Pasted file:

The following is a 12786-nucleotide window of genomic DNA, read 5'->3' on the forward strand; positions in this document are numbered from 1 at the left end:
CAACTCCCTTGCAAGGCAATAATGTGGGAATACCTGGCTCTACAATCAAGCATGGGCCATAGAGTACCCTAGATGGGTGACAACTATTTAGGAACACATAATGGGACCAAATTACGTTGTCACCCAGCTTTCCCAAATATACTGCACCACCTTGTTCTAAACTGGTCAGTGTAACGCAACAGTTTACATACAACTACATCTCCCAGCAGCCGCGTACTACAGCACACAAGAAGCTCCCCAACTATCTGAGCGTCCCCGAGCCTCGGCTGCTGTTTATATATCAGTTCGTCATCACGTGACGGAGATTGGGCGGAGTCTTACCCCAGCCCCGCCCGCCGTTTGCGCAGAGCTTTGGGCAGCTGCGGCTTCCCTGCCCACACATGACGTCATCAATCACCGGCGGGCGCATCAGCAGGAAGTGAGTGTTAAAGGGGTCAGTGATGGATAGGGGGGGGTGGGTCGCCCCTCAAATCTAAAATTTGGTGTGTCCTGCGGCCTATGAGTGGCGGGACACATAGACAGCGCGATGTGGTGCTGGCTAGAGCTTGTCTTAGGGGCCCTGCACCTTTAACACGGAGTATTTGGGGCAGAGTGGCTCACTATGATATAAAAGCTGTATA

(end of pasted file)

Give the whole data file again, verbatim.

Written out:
The following is a 12786-nucleotide window of genomic DNA, read 5'->3' on the forward strand; positions in this document are numbered from 1 at the left end:
CAACTCCCTTGCAAGGCAATAATGTGGGAATACCTGGCTCTACAATCAAGCATGGGCCATAGAGTACCCTAGATGGGTGACAACTATTTAGGAACACATAATGGGACCAAATTACGTTGTCACCCAGCTTTCCCAAATATACTGCACCACCTTGTTCTAAACTGGTCAGTGTAACGCAACAGTTTACATACAACTACATCTCCCAGCAGCCGCGTACTACAGCACACAAGAAGCTCCCCAACTATCTGAGCGTCCCCGAGCCTCGGCTGCTGTTTATATATCAGTTCGTCATCACGTGACGGAGATTGGGCGGAGTCTTACCCCAGCCCCGCCCGCCGTTTGCGCAGAGCTTTGGGCAGCTGCGGCTTCCCTGCCCACACATGACGTCATCAATCACCGGCGGGCGCATCAGCAGGAAGTGAGTGTTAAAGGGGTCAGTGATGGATAGGGGGGGGTGGGTCGCCCCTCAAATCTAAAATTTGGTGTGTCCTGCGGCCTATGAGTGGCGGGACACATAGACAGCGCGATGTGGTGCTGGCTAGAGCTTGTCTTAGGGGCCCTGCACCTTTAACACGGAGTATTTGGGGCAGAGTGGCTCACTATGATATAAAAGCTGTATA